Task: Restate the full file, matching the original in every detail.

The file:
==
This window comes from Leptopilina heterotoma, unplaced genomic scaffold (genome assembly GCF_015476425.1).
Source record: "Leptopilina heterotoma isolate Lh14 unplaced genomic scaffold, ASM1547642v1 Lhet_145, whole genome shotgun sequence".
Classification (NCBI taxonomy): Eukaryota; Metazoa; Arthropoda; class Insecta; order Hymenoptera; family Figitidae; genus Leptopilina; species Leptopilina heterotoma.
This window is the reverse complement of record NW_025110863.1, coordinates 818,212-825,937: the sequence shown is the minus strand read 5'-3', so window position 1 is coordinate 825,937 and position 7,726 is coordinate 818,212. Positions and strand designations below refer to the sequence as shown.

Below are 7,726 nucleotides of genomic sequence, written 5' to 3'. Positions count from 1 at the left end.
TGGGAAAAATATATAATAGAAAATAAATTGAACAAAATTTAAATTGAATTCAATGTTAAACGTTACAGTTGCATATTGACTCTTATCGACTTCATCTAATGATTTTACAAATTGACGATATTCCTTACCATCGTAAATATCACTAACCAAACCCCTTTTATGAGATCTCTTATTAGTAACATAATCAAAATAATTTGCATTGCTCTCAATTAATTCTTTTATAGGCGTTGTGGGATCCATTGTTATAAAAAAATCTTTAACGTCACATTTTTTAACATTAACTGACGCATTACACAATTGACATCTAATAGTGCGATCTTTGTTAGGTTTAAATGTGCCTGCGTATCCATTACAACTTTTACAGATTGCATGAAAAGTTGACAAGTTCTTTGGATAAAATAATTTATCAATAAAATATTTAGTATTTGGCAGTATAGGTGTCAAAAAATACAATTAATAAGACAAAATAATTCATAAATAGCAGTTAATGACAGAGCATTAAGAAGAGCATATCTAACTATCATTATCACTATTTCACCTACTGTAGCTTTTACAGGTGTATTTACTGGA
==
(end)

This window comes from Leptopilina heterotoma, unplaced genomic scaffold (genome assembly GCF_015476425.1).
Source record: "Leptopilina heterotoma isolate Lh14 unplaced genomic scaffold, ASM1547642v1 Lhet_145, whole genome shotgun sequence".
Classification (NCBI taxonomy): Eukaryota; Metazoa; Arthropoda; class Insecta; order Hymenoptera; family Figitidae; genus Leptopilina; species Leptopilina heterotoma.
This window is the reverse complement of record NW_025110863.1, coordinates 818,212-825,937: the sequence shown is the minus strand read 5'-3', so window position 1 is coordinate 825,937 and position 7,726 is coordinate 818,212. Positions and strand designations below refer to the sequence as shown.

Below are 7,726 nucleotides of genomic sequence, written 5' to 3'. Positions count from 1 at the left end.
TGGGAAAAATATATAATAGAAAATAAATTGAACAAAATTTAAATTGAATTCAATGTTAAACGTTACAGTTGCATATTGACTCTTATCGACTTCATCTAATGATTTTACAAATTGACGATATTCCTTACCATCGTAAATATCACTAACCAAACCCCTTTTATGAGATCTCTTATTAGTAACATAATCAAAATAATTTGCATTGCTCTCAATTAATTCTTTTATAGGCGTTGTGGGATCCATTGTTATAAAAAAATCTTTAACGTCACATTTTTTAACATTAACTGACGCATTACACAATTGACATCTAATAGTGCGATCTTTGTTAGGTTTAAATGTGCCTGCGTATCCATTACAACTTTTACAGATTGCATGAAAAGTTGACAAGTTCTTTGGATAAAATAATTTATCAATAAAATATTTAGTATTTGGCAGTATAGGTGTCAAAAAATACAATTAATAAGACAAAATAATTCATAAATAGCAGTTAATGACAGAGCATTAAGAAGAGCATATCTAACTATCATTATCACTATTTCACCTACTGTAGCTTTTACAGGTGTATTTACTGGA